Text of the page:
The judiciary branch is listed as last in comparison to the other two branches. This is largely because the judiciary has more weakness than the executive or legislative branch. Alexander Hamilton, in the Federalist no. 78, criticized the judiciary as the weakest branch in government. Because congress can come up with the laws, the president (executive) can ensure laws get put out, the judiciary is weaker because it can only deal with immediate cases in the present. This is one weakness of the judiciary, which is basically told what to do and how to do it by the other two branches. Not only does Congress decide if laws will get passed, but they also created the way the judiciary should operate. The Judiciary act of 1789 “acknowledged the legitimacy of the state courts and protected individual rights at the same time that it assured the supremacy of the federal judiciary” (fjc.gov).
However, this weakness is nothing compared to the judiciary’s strength called judicial review. As stated by the Cornell University Law School, “ judicial review is the idea, fundamental to the US system of govn’t, that the actions of the executive and legislative branches of government are subject to review and possible invalidation by the judicial branch” (law.cornell.edu). Since the judiciary is able to keep tabs on what the other branches are up to, this is the judiciary’s strength. They are also able to pick what cases they want to deal with while the other branches can’t. As stated in “The Leadership Conference” “ the supreme court gets about 7000 requests to hear cases per year [and] if they decide not to hear a case, the decision of the lower court stands” (civilrights.org). Thus, the judiciary poses strengths invariable to the other branches of government.
One Option to Maintain Strength, Correct Weakness
Since the judiciary was created by the other powers, it’s important for the judiciary to exert its power when the job is under judiciary scrutiny. It’s no other branches job to do the job the judiciary was intended to. Therefore, to correct this weakness, a revising of what powers different branches of government have or should have needs to take place. As stated in the Harvard Law Review, “The limitation and separation of powers, if they are to survive, require a procedure for independent mediation and construction to reconcile the inevitable disputes over the boundaries of constitutional power which arise in the process of government.”(196). This would correct the weakness of one branch of government having more power than another and maintain the branch’s fidelity to their field.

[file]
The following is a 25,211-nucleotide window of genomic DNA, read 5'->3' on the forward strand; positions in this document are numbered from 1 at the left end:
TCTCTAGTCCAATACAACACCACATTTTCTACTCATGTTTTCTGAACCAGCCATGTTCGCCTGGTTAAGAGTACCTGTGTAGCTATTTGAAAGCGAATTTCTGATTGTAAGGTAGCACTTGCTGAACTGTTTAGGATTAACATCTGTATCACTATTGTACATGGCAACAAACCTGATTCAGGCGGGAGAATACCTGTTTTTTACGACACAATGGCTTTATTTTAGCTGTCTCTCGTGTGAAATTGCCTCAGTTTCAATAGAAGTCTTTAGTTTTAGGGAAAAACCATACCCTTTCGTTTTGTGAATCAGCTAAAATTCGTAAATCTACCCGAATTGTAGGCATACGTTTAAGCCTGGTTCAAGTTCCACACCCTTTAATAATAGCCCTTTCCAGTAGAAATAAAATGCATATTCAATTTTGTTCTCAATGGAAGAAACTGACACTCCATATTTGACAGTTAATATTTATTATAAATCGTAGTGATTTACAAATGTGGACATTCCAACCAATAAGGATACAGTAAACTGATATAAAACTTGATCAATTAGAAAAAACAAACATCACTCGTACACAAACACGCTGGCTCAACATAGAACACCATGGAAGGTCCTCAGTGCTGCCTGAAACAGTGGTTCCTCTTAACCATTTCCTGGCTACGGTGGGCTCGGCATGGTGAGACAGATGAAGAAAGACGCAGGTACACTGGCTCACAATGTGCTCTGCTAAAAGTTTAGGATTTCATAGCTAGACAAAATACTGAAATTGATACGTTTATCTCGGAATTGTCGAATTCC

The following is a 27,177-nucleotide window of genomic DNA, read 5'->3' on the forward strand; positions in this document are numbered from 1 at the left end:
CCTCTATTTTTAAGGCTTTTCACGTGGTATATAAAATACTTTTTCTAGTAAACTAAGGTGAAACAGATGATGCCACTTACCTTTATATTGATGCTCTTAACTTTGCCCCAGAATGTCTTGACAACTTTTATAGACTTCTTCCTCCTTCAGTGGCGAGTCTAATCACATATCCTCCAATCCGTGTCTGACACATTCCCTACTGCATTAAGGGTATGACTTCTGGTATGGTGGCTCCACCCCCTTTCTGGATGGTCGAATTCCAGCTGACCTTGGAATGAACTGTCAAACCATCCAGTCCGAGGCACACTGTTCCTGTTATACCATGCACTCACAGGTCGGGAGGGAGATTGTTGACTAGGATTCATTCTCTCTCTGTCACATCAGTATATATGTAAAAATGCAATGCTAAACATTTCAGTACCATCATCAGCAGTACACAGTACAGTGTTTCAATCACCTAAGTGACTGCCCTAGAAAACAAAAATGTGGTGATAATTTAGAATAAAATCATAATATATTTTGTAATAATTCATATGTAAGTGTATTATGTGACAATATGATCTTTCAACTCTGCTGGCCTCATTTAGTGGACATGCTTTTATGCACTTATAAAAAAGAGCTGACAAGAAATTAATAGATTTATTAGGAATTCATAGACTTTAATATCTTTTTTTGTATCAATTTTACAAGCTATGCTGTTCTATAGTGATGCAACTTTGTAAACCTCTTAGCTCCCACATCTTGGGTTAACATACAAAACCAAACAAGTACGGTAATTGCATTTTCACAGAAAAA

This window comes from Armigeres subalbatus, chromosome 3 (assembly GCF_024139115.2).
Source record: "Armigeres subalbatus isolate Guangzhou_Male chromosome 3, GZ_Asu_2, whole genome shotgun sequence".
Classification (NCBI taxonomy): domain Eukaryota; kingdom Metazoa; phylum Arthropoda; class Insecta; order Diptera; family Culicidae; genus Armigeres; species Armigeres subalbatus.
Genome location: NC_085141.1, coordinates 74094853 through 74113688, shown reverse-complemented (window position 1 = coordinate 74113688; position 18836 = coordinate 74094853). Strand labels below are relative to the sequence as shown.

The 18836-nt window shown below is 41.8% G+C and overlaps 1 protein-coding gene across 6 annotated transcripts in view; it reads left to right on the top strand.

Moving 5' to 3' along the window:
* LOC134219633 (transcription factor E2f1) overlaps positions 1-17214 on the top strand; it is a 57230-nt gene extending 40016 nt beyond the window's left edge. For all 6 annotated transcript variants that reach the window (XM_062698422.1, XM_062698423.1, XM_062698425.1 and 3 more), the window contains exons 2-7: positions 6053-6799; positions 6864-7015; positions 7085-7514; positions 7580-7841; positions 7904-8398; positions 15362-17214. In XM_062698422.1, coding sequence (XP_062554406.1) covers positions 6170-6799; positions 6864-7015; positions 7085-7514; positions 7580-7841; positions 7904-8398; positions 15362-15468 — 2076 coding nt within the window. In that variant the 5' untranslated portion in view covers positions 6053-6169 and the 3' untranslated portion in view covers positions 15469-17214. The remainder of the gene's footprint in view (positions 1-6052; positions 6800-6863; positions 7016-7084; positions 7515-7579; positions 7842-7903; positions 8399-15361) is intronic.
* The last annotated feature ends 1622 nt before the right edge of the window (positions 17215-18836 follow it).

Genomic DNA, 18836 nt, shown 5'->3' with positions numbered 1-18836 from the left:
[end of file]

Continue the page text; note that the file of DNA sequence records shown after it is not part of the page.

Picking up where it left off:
In order to keep the strength of “judicial review,” the judiciary needs to be very mindful of all the countless cases and ensure that the people of the United States are getting served in accordance to “fundamental” law. Whatever laws people must face judges must face as well since it’s only right and fair. Alex Hamilton even said that just because the courts can interpret the constitution when judging doesn’t ”suppose a superiority of the judicial to the legislative power [but] supposes that the power of the people is superior to both [thus] the judges ought to regulate their decisions by the fundamental laws, rather than by those which are not fundamental.” (law.yale.edu). In this way, the judiciary will keep its integrity intact in regards to being treated in a democratic fashion. If judiciary review simply meant that the judiciary can bypass all the fundamental laws because they had the power to, that would mean the judiciary branch would be undemocratic since it wouldn’t be for the people anymore.
Thus, although the judiciary used to the weakest of all the branches, according to Hamilton, today it has more power because there are a lot of judges. Due to this, there are more of judge’s voices able to be a part of judicial review. Because they can pick what cases they want to focus on, it’s very important for the judiciary to exercise good judgment since they have this power.
- The Leadership Conference (2016). “U.S. Supreme Court: Types of Cases Heard.” Retrieved from http://www.civilrights.org/judiciary/courts/supreme.html
- Rostow, Eugene V., “The Democratic Character of Judicial Review” (1952). Faculty Scholarship Series. Paper 2135. P. 196. Retrieved from